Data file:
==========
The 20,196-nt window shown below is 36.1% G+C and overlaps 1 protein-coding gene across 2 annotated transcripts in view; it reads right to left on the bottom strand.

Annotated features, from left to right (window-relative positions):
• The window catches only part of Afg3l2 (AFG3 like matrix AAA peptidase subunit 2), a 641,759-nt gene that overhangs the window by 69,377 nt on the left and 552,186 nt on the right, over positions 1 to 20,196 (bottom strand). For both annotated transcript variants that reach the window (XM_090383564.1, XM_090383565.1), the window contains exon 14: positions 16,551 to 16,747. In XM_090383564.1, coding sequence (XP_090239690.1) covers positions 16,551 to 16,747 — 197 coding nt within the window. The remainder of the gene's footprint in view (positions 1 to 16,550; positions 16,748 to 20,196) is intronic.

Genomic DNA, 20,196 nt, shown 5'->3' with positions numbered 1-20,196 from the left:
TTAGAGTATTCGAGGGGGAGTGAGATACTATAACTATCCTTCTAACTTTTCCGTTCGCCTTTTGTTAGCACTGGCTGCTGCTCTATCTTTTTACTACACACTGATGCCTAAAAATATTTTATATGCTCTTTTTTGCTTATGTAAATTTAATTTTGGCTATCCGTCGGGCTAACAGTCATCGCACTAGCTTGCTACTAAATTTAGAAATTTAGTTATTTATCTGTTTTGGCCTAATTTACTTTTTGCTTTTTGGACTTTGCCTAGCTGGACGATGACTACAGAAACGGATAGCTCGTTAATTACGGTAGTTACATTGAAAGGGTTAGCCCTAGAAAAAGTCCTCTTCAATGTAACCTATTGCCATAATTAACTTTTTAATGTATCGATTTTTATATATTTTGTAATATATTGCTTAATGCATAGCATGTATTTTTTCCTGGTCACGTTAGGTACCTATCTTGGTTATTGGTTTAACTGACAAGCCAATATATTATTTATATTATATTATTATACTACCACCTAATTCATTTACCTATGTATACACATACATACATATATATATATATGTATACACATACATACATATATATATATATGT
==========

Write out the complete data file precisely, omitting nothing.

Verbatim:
The 20,196-nt window shown below is 36.1% G+C and overlaps 1 protein-coding gene across 2 annotated transcripts in view; it reads right to left on the bottom strand.

Annotated features, from left to right (window-relative positions):
• The window catches only part of Afg3l2 (AFG3 like matrix AAA peptidase subunit 2), a 641,759-nt gene that overhangs the window by 69,377 nt on the left and 552,186 nt on the right, over positions 1 to 20,196 (bottom strand). For both annotated transcript variants that reach the window (XM_090383564.1, XM_090383565.1), the window contains exon 14: positions 16,551 to 16,747. In XM_090383564.1, coding sequence (XP_090239690.1) covers positions 16,551 to 16,747 — 197 coding nt within the window. The remainder of the gene's footprint in view (positions 1 to 16,550; positions 16,748 to 20,196) is intronic.

Genomic DNA, 20,196 nt, shown 5'->3' with positions numbered 1-20,196 from the left:
TTAGAGTATTCGAGGGGGAGTGAGATACTATAACTATCCTTCTAACTTTTCCGTTCGCCTTTTGTTAGCACTGGCTGCTGCTCTATCTTTTTACTACACACTGATGCCTAAAAATATTTTATATGCTCTTTTTTGCTTATGTAAATTTAATTTTGGCTATCCGTCGGGCTAACAGTCATCGCACTAGCTTGCTACTAAATTTAGAAATTTAGTTATTTATCTGTTTTGGCCTAATTTACTTTTTGCTTTTTGGACTTTGCCTAGCTGGACGATGACTACAGAAACGGATAGCTCGTTAATTACGGTAGTTACATTGAAAGGGTTAGCCCTAGAAAAAGTCCTCTTCAATGTAACCTATTGCCATAATTAACTTTTTAATGTATCGATTTTTATATATTTTGTAATATATTGCTTAATGCATAGCATGTATTTTTTCCTGGTCACGTTAGGTACCTATCTTGGTTATTGGTTTAACTGACAAGCCAATATATTATTTATATTATATTATTATACTACCACCTAATTCATTTACCTATGTATACACATACATACATATATATATATATGTATACACATACATACATATATATATATATGT